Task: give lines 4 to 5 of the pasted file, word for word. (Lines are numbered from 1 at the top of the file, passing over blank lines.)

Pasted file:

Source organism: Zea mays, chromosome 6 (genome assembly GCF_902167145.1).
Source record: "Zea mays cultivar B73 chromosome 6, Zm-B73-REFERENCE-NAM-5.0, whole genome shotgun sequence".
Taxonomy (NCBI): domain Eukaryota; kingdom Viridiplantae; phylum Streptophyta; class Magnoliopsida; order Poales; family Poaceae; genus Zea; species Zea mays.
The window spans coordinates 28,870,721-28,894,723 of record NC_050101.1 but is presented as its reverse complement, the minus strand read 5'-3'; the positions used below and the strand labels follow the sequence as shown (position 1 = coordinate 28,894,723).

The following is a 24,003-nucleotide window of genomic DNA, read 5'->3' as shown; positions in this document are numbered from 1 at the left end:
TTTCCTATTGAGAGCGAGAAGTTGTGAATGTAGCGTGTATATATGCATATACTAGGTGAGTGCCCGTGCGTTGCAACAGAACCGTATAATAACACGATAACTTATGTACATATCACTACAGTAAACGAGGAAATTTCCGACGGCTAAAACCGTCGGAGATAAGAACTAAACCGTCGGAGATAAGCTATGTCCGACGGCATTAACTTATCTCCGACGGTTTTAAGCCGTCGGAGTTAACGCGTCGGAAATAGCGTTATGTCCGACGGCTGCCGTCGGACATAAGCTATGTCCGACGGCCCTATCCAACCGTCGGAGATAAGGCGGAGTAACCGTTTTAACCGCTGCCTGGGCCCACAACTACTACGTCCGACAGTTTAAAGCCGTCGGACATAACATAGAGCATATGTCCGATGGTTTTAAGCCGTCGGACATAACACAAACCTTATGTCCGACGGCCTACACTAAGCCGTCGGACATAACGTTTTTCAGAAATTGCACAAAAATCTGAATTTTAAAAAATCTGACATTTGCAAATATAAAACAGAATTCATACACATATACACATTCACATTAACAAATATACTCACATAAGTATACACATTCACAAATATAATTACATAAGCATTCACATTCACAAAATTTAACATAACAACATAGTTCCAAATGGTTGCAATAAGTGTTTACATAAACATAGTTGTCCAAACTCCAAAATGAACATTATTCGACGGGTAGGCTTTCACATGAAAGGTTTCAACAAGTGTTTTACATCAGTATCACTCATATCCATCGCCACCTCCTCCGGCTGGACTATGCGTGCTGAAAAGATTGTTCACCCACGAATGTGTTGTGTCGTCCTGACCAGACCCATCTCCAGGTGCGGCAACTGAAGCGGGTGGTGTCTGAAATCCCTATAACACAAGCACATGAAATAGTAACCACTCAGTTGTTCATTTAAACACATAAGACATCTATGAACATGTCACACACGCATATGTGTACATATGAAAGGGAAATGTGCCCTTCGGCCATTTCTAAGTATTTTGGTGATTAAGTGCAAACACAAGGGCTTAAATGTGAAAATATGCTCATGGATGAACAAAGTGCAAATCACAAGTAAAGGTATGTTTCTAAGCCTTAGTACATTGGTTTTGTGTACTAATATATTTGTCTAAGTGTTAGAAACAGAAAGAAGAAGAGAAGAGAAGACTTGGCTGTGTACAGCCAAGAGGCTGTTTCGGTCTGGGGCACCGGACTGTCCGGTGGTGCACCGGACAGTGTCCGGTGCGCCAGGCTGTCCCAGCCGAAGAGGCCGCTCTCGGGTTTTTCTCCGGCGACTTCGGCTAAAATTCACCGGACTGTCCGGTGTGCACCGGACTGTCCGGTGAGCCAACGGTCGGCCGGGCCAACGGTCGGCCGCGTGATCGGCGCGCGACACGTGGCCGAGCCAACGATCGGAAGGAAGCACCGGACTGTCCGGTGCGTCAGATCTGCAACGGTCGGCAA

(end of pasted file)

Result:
The window spans coordinates 28,870,721-28,894,723 of record NC_050101.1 but is presented as its reverse complement, the minus strand read 5'-3'; the positions used below and the strand labels follow the sequence as shown (position 1 = coordinate 28,894,723).

The following is a 24,003-nucleotide window of genomic DNA, read 5'->3' as shown; positions in this document are numbered from 1 at the left end: